When Secretary of State Kyle Ardoin replaces the roughly 10,000 aging voting machines the state uses every election, he will have plenty of flexibility.
The state’s Voting Systems Commission, which was supposed to be sorting through the alternatives and recommending the kind of system it wanted for Louisiana, essentially passed on nearly everything on the table Wednesday: ballots that can be marked by hand ; ballots marked in a machine; pre-printed ballots; and the ballots that are printed for voters in the precinct.
The only thing the commissioners chose was how the votes would be counted: Paper ballots will be scanned, counted and boxed. They will not be counted by hand.
The 13-member commission was born at the height of false claims that Donald Trump lost his presidential re-election due to widespread fraud. The panel held lengthy hearings over several months to reach Wednesday’s denouement where the commissioners would tell Ardoin how they would like to see Louisiana vote in the future.
Ardoin will now translate these thoughts into regulations which, once the public has had a chance to comment, will be the basis that election hardware and software companies will use to describe what equipment and services they might provide and at what cost. . The state would then select a bidder and negotiate a contract.
Ardoin said the commission’s vagueness gives it more flexibility to tinker with regulations and ensures more companies can participate in the bidding process.
Louisiana is one of the last states to still rely on direct-record electronic voting machines, which are not equipped with devices to create a paper record that Ardoin says could be used to verify results and reassure voters that their votes are being counted accurately. Moreover, the machines are so old that finding spare parts is becoming more and more difficult.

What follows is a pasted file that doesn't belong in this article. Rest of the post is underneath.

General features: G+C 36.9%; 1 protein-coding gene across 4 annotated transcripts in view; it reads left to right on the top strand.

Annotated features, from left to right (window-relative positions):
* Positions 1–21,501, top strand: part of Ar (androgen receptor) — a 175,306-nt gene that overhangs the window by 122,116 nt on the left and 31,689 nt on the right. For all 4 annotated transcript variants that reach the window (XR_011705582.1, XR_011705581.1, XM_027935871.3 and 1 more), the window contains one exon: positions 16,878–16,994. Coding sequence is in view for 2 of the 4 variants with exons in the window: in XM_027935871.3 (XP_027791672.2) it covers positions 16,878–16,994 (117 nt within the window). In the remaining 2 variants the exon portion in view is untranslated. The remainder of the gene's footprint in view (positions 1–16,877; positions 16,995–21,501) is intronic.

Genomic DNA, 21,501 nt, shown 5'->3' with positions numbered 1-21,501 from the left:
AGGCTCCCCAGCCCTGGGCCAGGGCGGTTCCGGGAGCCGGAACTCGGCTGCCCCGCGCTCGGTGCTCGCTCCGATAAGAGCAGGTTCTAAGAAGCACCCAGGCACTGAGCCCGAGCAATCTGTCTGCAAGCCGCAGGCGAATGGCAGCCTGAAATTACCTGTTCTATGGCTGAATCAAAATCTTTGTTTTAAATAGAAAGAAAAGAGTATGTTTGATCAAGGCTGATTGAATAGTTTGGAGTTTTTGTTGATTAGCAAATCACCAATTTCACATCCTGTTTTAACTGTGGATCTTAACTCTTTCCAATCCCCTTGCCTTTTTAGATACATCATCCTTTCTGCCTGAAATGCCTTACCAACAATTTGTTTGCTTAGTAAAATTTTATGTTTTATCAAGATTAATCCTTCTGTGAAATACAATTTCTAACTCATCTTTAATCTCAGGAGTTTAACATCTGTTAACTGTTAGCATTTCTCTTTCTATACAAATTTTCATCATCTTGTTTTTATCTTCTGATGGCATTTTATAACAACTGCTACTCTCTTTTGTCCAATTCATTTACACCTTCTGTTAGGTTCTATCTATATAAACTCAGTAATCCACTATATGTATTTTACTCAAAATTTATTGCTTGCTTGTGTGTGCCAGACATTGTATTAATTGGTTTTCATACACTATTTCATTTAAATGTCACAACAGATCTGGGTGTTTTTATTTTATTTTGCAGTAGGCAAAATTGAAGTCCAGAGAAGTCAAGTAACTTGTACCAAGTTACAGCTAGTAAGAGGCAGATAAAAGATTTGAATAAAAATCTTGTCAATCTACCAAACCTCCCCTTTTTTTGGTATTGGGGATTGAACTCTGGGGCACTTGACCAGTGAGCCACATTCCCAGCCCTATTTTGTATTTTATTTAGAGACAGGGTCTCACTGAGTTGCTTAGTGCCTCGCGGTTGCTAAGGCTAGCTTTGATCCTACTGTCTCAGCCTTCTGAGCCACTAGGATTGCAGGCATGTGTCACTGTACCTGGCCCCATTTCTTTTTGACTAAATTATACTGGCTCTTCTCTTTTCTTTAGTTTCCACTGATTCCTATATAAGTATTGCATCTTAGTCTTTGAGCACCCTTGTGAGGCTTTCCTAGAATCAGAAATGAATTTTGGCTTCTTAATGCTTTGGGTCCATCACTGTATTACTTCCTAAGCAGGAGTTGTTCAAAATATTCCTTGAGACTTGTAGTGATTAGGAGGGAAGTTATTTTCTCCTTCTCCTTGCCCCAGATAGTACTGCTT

The meeting came after nine vendors gave state and local election officials, as well as the public, a hands-on opportunity to use the systems they sell.
One of the 13 commissioners, Lillian DeJean, appointed by the Governor’s Office of Disability Affairs, abstained from voting on the recommendations, saying none of the vendors had enough equipment or training to ensure that the disability community can vote easily and safely. Indeed, two vendors’ disability voting aid attachments broke down during presentations.
Like previous hearings, Wednesday’s nearly eight-hour meeting was split between comments from the public and those from election officials.
Officials tasked with organizing elections have raised practical concerns, such as how constituency workers would track thousands of pre-printed ballots to ensure that a few hundred don’t go off and end up being stuffed into a ballot box with the same verified candidate name.
Amanda Gross of the West Baton Rouge Parish Clerk’s Office did an experiment using two accountants to tabulate votes on 50 ballots in a single precinct. It turned out that counting just 50 ballots took 45 minutes and that particular polling station registered 750 votes.
Brandon Abadie, chief electoral officer for East Baton Rouge Parish, feared the humidity. Some of Baton Rouge’s polling places are in fire stations and garages with no air conditioning. The paper could stick or warp and cause printer jams, he said.
Public testimony focused on the manual counting of ballots.
Mike Lindell, founder and CEO of My Pillow Inc., which pushed Trump’s false election claims, said “all machines” are open to cyberattacks and election-undermining manipulation.
He advocated for counting handwritten ballots by hand. “We lose everything when we use the machines,” Lindell said.
Many speakers calling for hand-marked and counted paper ballots also testified during the recent legislative session against vaccinations. Christy Haik opposed the addition of a second minority congressional district earlier this year.
On Wednesday, Haik chastised parish clerks for saying they could not hire enough commissioners to count ballots by hand. She said a return to paper ballots and manual tabulation would entice “patriots” to come count.
Lafayette Parish Clerk Louis Perret said he would use the opportunity to advertise for more election workers because the hearing was being broadcast live.